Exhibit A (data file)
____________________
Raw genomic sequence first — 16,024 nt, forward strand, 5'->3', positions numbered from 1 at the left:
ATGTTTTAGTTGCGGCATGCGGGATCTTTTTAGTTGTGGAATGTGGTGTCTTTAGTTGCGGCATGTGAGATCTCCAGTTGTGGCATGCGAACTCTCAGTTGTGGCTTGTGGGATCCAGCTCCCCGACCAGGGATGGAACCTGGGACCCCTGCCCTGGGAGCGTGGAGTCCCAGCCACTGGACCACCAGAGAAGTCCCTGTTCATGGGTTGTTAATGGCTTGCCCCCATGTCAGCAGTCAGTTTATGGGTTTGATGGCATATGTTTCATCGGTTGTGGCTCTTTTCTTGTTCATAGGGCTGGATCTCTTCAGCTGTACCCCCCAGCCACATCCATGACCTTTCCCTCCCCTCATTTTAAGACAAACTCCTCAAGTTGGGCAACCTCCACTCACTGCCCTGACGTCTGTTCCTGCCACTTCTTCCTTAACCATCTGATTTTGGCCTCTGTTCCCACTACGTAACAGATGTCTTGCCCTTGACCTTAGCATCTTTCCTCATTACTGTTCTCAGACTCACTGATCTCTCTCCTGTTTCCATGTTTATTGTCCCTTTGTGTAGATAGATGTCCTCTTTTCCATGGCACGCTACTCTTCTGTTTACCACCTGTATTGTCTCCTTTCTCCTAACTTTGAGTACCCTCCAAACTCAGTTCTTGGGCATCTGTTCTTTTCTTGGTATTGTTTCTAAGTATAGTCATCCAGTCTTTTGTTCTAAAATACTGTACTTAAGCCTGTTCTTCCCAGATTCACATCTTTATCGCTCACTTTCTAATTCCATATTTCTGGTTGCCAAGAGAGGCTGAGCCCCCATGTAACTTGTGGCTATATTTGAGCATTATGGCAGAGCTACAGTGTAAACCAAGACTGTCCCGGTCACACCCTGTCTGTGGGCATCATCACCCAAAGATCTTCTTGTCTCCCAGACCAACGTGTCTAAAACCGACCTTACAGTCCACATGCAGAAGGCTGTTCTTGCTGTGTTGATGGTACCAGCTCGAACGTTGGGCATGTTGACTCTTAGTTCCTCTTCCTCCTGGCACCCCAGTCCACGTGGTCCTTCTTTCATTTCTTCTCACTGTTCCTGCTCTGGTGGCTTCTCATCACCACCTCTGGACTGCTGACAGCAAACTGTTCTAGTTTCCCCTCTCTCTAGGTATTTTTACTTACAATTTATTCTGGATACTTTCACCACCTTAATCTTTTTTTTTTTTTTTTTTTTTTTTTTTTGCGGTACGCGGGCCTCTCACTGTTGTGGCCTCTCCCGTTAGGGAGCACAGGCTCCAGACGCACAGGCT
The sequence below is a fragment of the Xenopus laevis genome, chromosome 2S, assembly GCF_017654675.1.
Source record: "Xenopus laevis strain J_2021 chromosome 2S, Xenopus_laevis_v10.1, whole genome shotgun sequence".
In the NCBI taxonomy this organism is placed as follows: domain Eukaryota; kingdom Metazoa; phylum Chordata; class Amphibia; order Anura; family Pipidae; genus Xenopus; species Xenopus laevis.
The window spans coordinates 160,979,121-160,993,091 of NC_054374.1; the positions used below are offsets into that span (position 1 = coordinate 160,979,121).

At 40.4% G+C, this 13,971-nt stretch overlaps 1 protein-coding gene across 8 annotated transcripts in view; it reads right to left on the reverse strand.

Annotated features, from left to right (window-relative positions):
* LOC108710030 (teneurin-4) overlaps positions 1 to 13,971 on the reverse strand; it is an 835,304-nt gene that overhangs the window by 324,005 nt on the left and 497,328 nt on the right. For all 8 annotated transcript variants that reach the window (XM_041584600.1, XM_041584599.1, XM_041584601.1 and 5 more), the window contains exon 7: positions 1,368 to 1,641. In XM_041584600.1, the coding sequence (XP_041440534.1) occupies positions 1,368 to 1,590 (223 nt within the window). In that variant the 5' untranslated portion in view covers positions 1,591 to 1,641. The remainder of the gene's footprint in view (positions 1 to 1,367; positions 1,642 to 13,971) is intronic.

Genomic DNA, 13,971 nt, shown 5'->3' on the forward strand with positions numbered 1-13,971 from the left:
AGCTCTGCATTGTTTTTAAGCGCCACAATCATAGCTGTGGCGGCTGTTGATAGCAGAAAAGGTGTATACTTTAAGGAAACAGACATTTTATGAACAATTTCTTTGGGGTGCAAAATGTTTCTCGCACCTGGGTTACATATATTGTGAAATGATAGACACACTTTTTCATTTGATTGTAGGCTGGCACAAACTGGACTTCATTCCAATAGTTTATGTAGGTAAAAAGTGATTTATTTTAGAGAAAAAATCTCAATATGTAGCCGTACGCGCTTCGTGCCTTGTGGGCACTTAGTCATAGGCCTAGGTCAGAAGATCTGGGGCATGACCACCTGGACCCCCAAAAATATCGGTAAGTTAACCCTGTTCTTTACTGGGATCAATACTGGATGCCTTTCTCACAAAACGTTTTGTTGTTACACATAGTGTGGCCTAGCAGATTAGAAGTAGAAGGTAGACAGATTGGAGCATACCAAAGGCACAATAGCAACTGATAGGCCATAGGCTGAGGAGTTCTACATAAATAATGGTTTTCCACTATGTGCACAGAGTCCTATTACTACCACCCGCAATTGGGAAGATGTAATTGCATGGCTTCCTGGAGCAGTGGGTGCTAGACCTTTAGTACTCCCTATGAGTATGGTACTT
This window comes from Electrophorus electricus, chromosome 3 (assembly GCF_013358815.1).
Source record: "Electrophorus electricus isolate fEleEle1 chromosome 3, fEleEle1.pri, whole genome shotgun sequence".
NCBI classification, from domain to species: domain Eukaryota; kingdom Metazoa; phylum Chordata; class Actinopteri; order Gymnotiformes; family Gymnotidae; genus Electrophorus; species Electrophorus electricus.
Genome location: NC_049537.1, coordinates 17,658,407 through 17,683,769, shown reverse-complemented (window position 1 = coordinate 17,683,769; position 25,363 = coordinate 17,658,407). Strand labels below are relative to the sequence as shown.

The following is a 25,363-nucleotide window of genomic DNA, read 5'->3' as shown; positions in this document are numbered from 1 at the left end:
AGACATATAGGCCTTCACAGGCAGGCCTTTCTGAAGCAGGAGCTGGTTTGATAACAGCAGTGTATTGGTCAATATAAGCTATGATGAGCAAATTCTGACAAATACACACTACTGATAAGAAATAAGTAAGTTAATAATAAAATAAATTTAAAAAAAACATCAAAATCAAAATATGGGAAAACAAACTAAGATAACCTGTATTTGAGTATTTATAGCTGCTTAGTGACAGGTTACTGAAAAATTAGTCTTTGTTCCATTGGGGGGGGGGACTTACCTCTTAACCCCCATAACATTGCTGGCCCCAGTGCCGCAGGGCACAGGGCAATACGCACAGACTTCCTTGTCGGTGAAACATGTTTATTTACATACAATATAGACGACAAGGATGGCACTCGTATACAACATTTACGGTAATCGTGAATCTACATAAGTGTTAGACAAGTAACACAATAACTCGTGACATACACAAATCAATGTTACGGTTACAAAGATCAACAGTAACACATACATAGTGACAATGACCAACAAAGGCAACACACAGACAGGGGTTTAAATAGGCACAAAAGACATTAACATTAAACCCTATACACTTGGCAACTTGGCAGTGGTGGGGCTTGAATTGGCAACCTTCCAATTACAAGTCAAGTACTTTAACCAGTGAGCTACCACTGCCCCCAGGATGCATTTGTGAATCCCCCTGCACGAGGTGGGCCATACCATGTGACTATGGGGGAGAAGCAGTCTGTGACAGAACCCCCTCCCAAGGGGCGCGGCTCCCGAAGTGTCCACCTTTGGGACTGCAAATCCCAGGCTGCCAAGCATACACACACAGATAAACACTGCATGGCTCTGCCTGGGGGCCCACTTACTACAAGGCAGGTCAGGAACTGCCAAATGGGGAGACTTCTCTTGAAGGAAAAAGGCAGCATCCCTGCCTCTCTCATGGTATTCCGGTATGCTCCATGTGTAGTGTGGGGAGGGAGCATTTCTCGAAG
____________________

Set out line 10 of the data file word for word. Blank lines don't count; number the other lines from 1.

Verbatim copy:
Genomic DNA, 13,971 nt, shown 5'->3' on the forward strand with positions numbered 1-13,971 from the left: